Editor-in-Chief Message
My First Forty Years at DIA
Alberto Grignolo
Editor-in-Chief, DIA Global Forum

became a DIA member in 1984 when I was an entry-level Regulatory Associate in a large pharmaceutical company. I knew very little, but I knew that I needed to learn a great deal more.

In 2024, I am the Editor-in-Chief of DIA Global Forum and a Fellow of DIA.

In between, I grew up as a professional and I learned many things, in good measure thanks to DIA.

But now, there is so much more to be learned to build our future. And DIA, in this 60th anniversary year and beyond, is a really cool place to find it, to learn together, and to build our future together.

Since we ask that all Global Forum articles follow a simple logical flow to pique our readers’ interest—What, So What, Now What—I will follow our own precept here.

WHAT: DIA was born, has grown, and has reinvented itself multiple times over the past six decades. It has become a well-recognized global “home”: an educator, a neutral influencer, a convenor of thought leaders, practitioners, and numerous other stakeholders who bring innovative ideas to benefit patients everywhere.

At its origin, DIA addressed the need for more, better, and more reliable information about medicines in an age when that information was hard to find. The “internet generation” would not understand this any more than they would appreciate how we somehow managed to get through the day without the web and smartphones. Back then, a New Drug Application comprised hundreds of thick volumes of paper and was shipped physically to regulators (in trucks); soon, New Drug Applications will be stored entirely in the “cloud” and will be viewed and assessed simultaneously by dozens of global regulators—no physical filings and no trucks. The entire ecosystem has evolved dramatically but organically, and DIA in parallel with it, expanding its focus gradually from drug information to global public health, and remaining a focal point for information, education, continuity, and stability, even during the pandemic and despite regional conflicts.

SO WHAT: At the societal level, this matters because the world (and DIA) now focuses increasingly on patients and their health. Importantly, DIA has become a “connective tissue” across international borders regardless of concurrent geopolitical issues or tensions to consistently operate in the best interest of patients. Whether in person or virtually, rising above expected and unexpected challenges, DIA has continued to create opportunities for global dialogue, learning, and networking, and for both organizational and individual growth.

This matters for individual DIA members because people who work together support each other and make things happen. Half of the people I know I met at DIA and in numerous countries on every continent.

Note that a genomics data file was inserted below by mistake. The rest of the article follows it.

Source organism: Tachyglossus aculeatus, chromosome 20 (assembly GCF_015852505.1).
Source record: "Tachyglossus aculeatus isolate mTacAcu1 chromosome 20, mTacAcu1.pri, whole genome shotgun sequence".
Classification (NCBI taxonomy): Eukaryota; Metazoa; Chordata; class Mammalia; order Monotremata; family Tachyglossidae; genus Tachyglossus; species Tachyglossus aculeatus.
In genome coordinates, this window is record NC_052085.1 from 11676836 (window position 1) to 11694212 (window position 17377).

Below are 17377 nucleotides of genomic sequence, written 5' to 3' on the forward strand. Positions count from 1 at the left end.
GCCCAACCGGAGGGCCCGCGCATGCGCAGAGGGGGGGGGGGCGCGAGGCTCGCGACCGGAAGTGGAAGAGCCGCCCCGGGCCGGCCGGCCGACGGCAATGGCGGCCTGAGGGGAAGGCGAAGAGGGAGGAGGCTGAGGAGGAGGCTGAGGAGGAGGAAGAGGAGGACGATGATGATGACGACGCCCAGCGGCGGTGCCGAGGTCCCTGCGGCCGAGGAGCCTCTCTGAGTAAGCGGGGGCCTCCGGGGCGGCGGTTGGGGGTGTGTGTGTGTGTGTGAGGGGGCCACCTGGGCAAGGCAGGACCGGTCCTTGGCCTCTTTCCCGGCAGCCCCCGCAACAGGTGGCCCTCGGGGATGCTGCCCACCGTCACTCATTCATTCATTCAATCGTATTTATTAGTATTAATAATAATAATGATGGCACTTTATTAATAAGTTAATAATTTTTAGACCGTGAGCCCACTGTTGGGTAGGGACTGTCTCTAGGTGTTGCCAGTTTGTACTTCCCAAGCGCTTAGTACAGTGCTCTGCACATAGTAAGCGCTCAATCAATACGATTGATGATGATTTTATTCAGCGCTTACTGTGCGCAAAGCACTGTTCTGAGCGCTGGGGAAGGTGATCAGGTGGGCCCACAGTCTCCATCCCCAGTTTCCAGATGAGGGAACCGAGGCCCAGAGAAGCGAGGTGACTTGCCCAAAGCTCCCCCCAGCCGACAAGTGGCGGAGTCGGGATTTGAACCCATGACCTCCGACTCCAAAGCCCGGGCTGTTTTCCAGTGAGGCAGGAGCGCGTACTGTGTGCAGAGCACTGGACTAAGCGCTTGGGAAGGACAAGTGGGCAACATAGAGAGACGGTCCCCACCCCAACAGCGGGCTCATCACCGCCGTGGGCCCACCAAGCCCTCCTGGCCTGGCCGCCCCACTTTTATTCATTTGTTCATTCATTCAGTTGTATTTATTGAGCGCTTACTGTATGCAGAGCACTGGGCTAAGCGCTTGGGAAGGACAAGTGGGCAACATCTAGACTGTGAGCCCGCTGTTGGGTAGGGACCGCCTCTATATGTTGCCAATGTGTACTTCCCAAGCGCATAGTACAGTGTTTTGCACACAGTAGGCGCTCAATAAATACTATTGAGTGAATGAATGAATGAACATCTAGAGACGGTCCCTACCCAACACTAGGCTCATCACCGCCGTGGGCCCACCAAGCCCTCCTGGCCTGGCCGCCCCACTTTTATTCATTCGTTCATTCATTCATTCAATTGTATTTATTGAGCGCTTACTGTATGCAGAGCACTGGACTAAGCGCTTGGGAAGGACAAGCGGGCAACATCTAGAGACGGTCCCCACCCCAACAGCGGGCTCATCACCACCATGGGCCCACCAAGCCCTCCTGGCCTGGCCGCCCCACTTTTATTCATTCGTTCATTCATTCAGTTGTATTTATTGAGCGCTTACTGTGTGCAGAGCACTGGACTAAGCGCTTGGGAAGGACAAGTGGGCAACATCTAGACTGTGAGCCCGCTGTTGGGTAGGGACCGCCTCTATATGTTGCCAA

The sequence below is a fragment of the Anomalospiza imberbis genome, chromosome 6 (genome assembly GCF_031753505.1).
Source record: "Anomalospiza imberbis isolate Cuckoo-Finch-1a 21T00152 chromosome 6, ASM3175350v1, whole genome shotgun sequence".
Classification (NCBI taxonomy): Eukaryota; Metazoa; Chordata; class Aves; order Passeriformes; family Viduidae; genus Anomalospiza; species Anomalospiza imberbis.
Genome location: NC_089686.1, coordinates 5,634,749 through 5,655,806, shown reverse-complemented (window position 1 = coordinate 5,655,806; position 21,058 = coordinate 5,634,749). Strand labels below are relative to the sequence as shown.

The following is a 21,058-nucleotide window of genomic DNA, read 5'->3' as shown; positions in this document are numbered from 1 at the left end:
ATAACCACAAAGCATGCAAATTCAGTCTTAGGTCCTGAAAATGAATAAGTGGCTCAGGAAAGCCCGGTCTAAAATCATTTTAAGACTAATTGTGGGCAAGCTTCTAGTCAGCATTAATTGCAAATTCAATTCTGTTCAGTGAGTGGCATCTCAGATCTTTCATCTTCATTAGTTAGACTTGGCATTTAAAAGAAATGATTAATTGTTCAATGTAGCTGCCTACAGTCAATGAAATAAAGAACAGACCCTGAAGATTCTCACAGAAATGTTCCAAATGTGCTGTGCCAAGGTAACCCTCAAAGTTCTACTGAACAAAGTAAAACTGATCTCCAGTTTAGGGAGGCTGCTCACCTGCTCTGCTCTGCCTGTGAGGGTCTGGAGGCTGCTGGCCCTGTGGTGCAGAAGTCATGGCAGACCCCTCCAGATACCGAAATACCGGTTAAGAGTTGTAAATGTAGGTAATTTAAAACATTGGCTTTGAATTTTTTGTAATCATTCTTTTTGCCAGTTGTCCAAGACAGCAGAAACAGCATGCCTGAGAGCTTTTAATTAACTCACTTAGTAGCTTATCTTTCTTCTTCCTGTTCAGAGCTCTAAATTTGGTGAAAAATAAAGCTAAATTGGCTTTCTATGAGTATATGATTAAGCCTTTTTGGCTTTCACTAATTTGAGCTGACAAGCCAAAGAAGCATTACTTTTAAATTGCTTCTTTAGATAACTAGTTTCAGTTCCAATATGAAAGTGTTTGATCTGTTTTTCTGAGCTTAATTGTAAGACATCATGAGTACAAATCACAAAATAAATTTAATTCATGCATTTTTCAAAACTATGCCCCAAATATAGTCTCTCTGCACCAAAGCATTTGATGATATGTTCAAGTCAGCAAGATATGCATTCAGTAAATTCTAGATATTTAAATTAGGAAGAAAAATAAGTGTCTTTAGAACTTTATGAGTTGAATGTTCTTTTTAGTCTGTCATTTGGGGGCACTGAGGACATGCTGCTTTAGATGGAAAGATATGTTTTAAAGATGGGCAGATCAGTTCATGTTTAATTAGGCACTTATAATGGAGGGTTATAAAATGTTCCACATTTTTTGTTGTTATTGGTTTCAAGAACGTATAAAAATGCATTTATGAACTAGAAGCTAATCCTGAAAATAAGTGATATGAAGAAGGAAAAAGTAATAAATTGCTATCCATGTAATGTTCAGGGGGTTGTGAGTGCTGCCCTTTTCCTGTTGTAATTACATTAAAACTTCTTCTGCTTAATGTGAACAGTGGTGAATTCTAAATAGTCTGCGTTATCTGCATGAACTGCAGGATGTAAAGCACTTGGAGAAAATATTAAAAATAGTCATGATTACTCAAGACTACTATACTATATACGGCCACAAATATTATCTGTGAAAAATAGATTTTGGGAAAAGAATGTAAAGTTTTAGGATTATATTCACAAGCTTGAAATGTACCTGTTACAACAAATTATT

When I lived and worked in Japan for two years more than a decade ago, DIA Japan was an additional “home” for me and helped me learn and forge lasting relationships with new friends and colleagues there and throughout East Asia. By working with committees, on many programs and on the DIA Board in the past four decades, I learned a great deal about people and about topics and trends that matter. I found that I received a lot more from DIA than I put in and that being the smartest person in the room was not necessary (or, for me, possible) to make a meaningful contribution in collaboration with diverse others. A little humility and vulnerability go a long way toward getting things done. DIA taught me that 90% of life is about showing up, being reliable, and doing the work. DIA has been my “parallel universe” alongside my professional and personal lives and has enriched me to this day.

NOW WHAT: Our future is under construction, and we are its builders. My call to all of you is to get involved, make a difference, make new friends, and change your corner of the world. Join a DIA Community or be a volunteer, a speaker, a session chair, a Committee Member, a Board Member, or even the Board Chair. What you will receive in return will be priceless.

DIA has succeeded because DIA has always been neutral, increasingly diverse, inclusive, and welcoming to all stakeholders: to the regulators, the regulated, and everyone in between. DIA’s neutrality will remain a constant. There is only one exception to this neutrality: DIA consistently advocates for the patient. To this (non-negotiable) end, DIA must also welcome payers, health technology assessors (HTAs), and similar stakeholders whose decisions are the final gateway to patients’ access to the medicines they need. DIA must also continue to prepare the next generation of leaders and changemakers, both “giving back” and “paying it forward” through training, DIA Communities, the Career Circles mentored by DIA Fellows, and its publications and webinars.

We don’t know what the world will be like in 2064 or how many of us reading this will see it. But we can work together now to make it what we and our descendants will want it to be.

Alberto Grignolo headshot
Alberto Grignolo
Editor-in-Chief, DIA Global Forum